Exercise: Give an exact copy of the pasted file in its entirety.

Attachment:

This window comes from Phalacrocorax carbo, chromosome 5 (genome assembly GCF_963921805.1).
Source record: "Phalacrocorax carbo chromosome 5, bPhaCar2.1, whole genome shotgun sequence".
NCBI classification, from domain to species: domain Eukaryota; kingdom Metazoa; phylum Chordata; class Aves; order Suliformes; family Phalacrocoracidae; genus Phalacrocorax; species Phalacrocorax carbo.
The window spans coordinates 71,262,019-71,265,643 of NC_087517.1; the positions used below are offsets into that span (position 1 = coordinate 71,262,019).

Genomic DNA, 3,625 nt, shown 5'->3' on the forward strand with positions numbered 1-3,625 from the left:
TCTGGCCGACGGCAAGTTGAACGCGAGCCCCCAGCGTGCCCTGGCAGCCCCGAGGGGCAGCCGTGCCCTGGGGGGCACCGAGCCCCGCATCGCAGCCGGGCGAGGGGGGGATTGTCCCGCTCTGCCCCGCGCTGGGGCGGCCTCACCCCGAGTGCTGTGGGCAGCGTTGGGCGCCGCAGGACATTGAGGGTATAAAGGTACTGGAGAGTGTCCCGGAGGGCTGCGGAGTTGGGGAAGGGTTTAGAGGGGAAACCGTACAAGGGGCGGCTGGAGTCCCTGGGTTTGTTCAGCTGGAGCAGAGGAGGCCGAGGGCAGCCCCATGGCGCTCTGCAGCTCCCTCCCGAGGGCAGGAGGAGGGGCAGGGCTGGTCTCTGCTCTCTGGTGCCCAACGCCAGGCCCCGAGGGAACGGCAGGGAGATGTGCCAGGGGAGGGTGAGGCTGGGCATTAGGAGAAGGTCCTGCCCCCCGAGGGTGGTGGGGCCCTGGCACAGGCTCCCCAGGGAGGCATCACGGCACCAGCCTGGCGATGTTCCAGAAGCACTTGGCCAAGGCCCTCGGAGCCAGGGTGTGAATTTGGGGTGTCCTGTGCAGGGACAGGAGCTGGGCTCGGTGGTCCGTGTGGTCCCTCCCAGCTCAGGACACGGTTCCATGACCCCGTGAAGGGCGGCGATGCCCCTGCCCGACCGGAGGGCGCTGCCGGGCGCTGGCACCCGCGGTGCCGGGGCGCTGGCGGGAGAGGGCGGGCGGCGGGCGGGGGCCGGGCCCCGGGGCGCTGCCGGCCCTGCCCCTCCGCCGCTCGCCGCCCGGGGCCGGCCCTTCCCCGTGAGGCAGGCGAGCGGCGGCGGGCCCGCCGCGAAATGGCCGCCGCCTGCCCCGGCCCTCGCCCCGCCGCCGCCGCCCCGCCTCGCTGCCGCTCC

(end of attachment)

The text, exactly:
This window comes from Phalacrocorax carbo, chromosome 5 (genome assembly GCF_963921805.1).
Source record: "Phalacrocorax carbo chromosome 5, bPhaCar2.1, whole genome shotgun sequence".
NCBI classification, from domain to species: domain Eukaryota; kingdom Metazoa; phylum Chordata; class Aves; order Suliformes; family Phalacrocoracidae; genus Phalacrocorax; species Phalacrocorax carbo.
The window spans coordinates 71,262,019-71,265,643 of NC_087517.1; the positions used below are offsets into that span (position 1 = coordinate 71,262,019).

Genomic DNA, 3,625 nt, shown 5'->3' on the forward strand with positions numbered 1-3,625 from the left:
TCTGGCCGACGGCAAGTTGAACGCGAGCCCCCAGCGTGCCCTGGCAGCCCCGAGGGGCAGCCGTGCCCTGGGGGGCACCGAGCCCCGCATCGCAGCCGGGCGAGGGGGGGATTGTCCCGCTCTGCCCCGCGCTGGGGCGGCCTCACCCCGAGTGCTGTGGGCAGCGTTGGGCGCCGCAGGACATTGAGGGTATAAAGGTACTGGAGAGTGTCCCGGAGGGCTGCGGAGTTGGGGAAGGGTTTAGAGGGGAAACCGTACAAGGGGCGGCTGGAGTCCCTGGGTTTGTTCAGCTGGAGCAGAGGAGGCCGAGGGCAGCCCCATGGCGCTCTGCAGCTCCCTCCCGAGGGCAGGAGGAGGGGCAGGGCTGGTCTCTGCTCTCTGGTGCCCAACGCCAGGCCCCGAGGGAACGGCAGGGAGATGTGCCAGGGGAGGGTGAGGCTGGGCATTAGGAGAAGGTCCTGCCCCCCGAGGGTGGTGGGGCCCTGGCACAGGCTCCCCAGGGAGGCATCACGGCACCAGCCTGGCGATGTTCCAGAAGCACTTGGCCAAGGCCCTCGGAGCCAGGGTGTGAATTTGGGGTGTCCTGTGCAGGGACAGGAGCTGGGCTCGGTGGTCCGTGTGGTCCCTCCCAGCTCAGGACACGGTTCCATGACCCCGTGAAGGGCGGCGATGCCCCTGCCCGACCGGAGGGCGCTGCCGGGCGCTGGCACCCGCGGTGCCGGGGCGCTGGCGGGAGAGGGCGGGCGGCGGGCGGGGGCCGGGCCCCGGGGCGCTGCCGGCCCTGCCCCTCCGCCGCTCGCCGCCCGGGGCCGGCCCTTCCCCGTGAGGCAGGCGAGCGGCGGCGGGCCCGCCGCGAAATGGCCGCCGCCTGCCCCGGCCCTCGCCCCGCCGCCGCCGCCCCGCCTCGCTGCCGCTCC